Around April last year, our oven decided it would blow up, leaving us with no option but to either cook in the microwave or on the stove top. After a couple of months of this, I coerced Mum into taking me down to the local discount warehouse and buying a wee 9L toaster oven.
Since this time though, a few things have changed. For one, I no longer have to depend on my parents or the highly unreliable public transport system to get me from point A to point B. Yes, I finally sat my driving test and am finally starting to drive myself places. I forget to put my lights on half the time and I can’t park to save myself but those little things don’t ruin the feeling of freedom too much. Secondly, last month we bought a microwave that now roasts/grills/whatevers as well (our old microwave crapped itself last week, hence the need for a replacement) so my toaster oven isn’t as critical as it once was. It still has a place in our kitchen though for sure - it’s my ‘sweet potato roasting’ oven :-D
The only real inconvenience we experienced in the kitchen between the oven malfunctioning and purchasing the toaster oven was… well, not much to be honest. Obviously variety was restricted but where there is a will, there is a way. And I almost nearly found a way, albeit not conventional ones. The kitchen tool that really saved me during this time was my Chefs Toolbox Saute Pan… one of my aunties gave it to me for my 18th birthday and I haven’t looked back since. It’s incredibly versatile and you can use it for everything from scones to frittatas and cakes to casseroles. These days, it mainly gets used for scones.
|Sautee pan (from web)|
Now when I say scones, I’m not talking about your light n fluffy Devonshire tea variety. I am talking heavy, fruity, damper-like balls of baked flour. Ok, so maybe I don’t even like them all that much. For some unknown reason however, my dad is absolutely obsessed with the things and can’t get enough of them. So I thought I would share the recipe anyway, in case there are others of you out there who have peculiar tastes … don’t get me wrong, they’re not bad. I would just rather buttermilk scones slathered in cream and jam.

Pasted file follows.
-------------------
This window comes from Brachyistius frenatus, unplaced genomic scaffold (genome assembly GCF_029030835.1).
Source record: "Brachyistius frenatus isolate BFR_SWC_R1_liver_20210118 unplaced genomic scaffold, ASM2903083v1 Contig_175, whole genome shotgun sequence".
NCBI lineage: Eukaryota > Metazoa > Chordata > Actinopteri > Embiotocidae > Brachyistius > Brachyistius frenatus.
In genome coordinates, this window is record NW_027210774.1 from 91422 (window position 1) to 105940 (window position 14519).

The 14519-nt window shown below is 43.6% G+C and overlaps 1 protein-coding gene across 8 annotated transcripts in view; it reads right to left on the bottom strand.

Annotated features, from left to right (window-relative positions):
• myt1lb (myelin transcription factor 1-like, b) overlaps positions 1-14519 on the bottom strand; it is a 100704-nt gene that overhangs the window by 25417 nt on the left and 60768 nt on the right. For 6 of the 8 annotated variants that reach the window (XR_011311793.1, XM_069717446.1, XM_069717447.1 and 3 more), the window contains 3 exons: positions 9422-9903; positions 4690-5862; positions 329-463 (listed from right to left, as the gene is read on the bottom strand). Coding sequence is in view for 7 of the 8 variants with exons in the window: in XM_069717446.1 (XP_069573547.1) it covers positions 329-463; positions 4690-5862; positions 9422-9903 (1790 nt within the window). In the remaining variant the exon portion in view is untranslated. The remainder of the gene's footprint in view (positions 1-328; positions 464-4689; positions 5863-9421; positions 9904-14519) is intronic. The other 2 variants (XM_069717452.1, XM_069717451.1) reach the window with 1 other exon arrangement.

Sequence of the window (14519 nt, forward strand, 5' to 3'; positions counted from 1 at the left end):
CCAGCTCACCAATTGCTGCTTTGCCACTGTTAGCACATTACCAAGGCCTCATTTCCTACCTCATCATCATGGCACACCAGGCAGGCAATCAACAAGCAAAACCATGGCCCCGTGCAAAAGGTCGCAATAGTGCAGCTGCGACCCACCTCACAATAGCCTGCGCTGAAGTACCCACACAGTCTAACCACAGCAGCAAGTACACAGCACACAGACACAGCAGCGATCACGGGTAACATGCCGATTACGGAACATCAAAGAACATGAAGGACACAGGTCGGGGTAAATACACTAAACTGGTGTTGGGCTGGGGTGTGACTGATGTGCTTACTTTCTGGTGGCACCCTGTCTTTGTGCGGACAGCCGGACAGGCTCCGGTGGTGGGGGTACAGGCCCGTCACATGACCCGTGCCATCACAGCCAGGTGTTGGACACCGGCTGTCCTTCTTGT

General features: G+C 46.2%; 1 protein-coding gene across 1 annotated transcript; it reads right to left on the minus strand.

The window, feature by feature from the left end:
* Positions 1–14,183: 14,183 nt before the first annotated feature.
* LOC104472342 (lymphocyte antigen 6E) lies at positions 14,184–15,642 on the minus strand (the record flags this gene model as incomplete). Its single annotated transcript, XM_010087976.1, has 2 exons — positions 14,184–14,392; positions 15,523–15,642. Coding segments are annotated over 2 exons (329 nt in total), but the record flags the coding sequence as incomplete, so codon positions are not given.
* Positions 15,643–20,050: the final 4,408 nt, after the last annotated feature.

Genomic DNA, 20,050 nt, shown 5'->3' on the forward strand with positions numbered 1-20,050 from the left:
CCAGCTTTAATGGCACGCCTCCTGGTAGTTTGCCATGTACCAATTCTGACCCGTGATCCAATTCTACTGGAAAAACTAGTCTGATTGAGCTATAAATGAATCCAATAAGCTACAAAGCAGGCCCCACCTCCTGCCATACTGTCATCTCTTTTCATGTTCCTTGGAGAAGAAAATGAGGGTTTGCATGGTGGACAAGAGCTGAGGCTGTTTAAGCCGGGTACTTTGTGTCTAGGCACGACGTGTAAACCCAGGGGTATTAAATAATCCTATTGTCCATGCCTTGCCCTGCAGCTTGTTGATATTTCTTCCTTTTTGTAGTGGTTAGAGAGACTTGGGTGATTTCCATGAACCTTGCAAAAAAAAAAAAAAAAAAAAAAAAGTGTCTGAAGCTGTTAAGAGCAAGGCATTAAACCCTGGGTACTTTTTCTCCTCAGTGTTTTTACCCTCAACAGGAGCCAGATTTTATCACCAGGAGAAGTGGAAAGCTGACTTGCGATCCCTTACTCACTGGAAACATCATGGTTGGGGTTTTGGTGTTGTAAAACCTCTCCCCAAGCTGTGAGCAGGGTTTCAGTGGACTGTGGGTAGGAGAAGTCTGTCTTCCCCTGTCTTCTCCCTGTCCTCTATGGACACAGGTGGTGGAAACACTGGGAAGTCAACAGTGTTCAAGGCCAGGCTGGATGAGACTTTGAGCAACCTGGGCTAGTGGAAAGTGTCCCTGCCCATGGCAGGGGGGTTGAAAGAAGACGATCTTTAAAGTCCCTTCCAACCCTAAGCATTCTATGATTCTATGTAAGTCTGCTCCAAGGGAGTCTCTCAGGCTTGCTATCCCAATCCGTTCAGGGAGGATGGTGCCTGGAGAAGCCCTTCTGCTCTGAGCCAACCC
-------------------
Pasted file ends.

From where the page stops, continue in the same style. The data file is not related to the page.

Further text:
3 cups wholemeal self-raising flour (can also use white, or a combination of both)
Pinch of salt
1 cup sultanas
1 cup milk (approximate)
Optional: 30ml sugar
1. Preheat oven to 180C .
2. Stir the flour and salt in a medium-sized bowl (and sugar if using).
3. Mix in the sultanas.
4. Make a well in the centre and add the milk slowly.
5. Mix to combine, without over mixing. Add more milk if necessary – the dough should be able to stick together but shouldn’t be too gooey to the point of oozing liquid.
6. Form 9-12 balls of dough and place on a prepared baking tray.
7. Bake for about 15-20 minutes, or until a skewer comes cleanly out of the middle and the tops are lightly brown.
8. Drown in butter, jam or peanut butter.
Note: When I make these in the sauté pan (which is the only way I do at the moment), I preheat the pan on a medium-high heat and cook the scones for about 15 minutes. I then flip the scones over and cook them for another 5-10 minutes to brown the tops.
I go for peanut butter and strawberry jam when eating these, while Dad goes for the butter. They’re pretty ok with a cup of tea or coffee I suppose… the main attraction of these is that they are extremely quick and easy. I guess you could also say they’re healthy! They’re not loaded with butter and cream at the very least.
If you don’t ever get around to making these, fear not! They freeze extremely well and our freezer is always chocker-block full of scones as part of Dad’s emergency supply. Anyone is welcome to pop over at any time for a cuppa and a scone if they so wish :-)